Students, Professors, Parents, and all of higher education, we invite your feedback on these important questions and on the answers given by Mr. Micah Stratton. Thank you.

You May:

Go to iTunes and write a review or simply, in iTunes, click on STAR to rate us. - we would really appreciate that!

Email us! Daniel: daniel@studentcaring.com  David: david@studentcaring.com

Respond to the BLOG on STUDENTCARING . COM

OR You may tell give voice feedback on student caring TOLL - FREE voice number, 1 - (855) NEWWAY- CARE       That’s - 1 -(855) 639-9292

THANK YOU FOR LISTENING & PLEASE JOIN OUR COMMUNITY

You may find us on:

Twitter Facebook Google + Pinterest

This way, we can keep you informed about our upcoming eBook and Audio program:  The Caring Professor: A Guide to Effective, Rewarding, and Rigorous Teaching.

 

Direct download: pod_32.mp3
Category:Higher Education -- posted at: 3:48pm PST
Comments[0]

A "L O N G" Day in the life of Prof. David Pecoraro. This episode picks up from where the previous one left off.

TIMELINE

11:00 am - Stage Lighting Design Class
12:07 pm - Office time - Lunch Break!
02:20 pm - Journey to my Introduction to the Arts Class
02:35 pm - Experiencing a group production number with student choreographer, Bretlyn Schmitt.
03:55 pm - Lighting Class - Lab / Light Call 05:00 pm - Break! Audio tour of my office
05:30 pm - Dinner with my son, Joseph at the university cafeteria
06:45 pm - Return to the theatre for a dress rehearsal for "Little Women"
09:3 0 pm - After the dress rehearsal, David walks back to his office and concludes his day.

Direct download: pod_31.mp3
Category:Higher Education -- posted at: 7:45am PST
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Podcast 30:

#1 A Day in the Life of a Professor

The Student Caring Project champions the higher education student by surrounding them with a community of support. This community will often consist of family, professors, administrators, and staff. One of our most popular blog posts has been “A Day in the Life of a College Student.”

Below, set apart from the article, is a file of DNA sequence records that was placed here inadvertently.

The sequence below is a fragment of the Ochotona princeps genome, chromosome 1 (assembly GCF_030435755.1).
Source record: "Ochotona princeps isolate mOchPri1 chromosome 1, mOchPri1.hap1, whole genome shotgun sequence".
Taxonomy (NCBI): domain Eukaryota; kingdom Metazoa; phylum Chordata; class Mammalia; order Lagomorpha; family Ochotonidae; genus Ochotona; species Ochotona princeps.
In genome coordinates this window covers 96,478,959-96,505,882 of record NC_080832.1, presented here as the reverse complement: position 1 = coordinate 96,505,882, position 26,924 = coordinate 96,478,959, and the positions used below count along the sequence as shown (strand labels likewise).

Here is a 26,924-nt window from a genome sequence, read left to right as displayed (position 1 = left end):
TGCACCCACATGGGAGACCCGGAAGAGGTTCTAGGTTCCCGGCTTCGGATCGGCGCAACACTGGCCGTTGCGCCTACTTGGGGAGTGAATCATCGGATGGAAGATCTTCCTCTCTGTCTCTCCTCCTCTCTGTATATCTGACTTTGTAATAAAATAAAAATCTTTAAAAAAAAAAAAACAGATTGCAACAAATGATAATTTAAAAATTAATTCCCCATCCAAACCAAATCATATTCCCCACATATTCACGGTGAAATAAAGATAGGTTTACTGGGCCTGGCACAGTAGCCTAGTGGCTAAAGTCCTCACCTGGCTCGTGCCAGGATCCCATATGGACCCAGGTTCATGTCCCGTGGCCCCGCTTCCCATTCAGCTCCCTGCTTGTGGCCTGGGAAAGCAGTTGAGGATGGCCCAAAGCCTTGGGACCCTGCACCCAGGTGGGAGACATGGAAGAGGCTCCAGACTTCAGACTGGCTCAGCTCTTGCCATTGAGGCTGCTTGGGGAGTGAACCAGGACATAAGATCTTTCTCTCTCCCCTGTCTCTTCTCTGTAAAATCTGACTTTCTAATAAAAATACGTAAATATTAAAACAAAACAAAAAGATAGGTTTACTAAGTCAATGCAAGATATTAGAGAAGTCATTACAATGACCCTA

Following up on that concept, Co-founder, David Pecoraro picked up his digital recorder on the morning of November 26, 2012 and recorded his day. We hope you will be entertained, amused, and quite possibly learn something about, at least, one day in the life of Prof. David C. Pecoraro!

TIMELINE
09:00 am – Departure from home with Joseph Pecoraro
09:20 am – Arrival at Vanguard University of Southern California
10:00 am – Theatre Department faculty meeting

In the next podcast you will hear the remainder of the day.

Direct download: pod30.mp3
Category:Higher Education -- posted at: 4:41pm PST
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This podcast features Daniel delivering his paper at the Hawaii International Conference on Higher Education.
Now, we take you to the Hilton Hawaiian Village Conference Center - Honolulu - January 6, 2013 - Enjoy!

 Abstract:  The presentation presents a summary of typical approaches to first-year seminar or “introduction to college” courses, and suggests an approach integrated into the liberal arts curriculum that uses cognitive development models to plan student learning outcomes, assignments, and course format.  The redesigned seminar addresses academic preparedness for college work and students’ understanding of a liberal arts curriculum, and prepares students to begin to make the transition into higher levels of thinking.

Daniel de Roulet, Ph.D., Professor of English and co-chair, Irvine Valley College, daniel@studentcaring.com

Direct download: pod29.mp3
Category:Higher Education -- posted at: 8:43am PST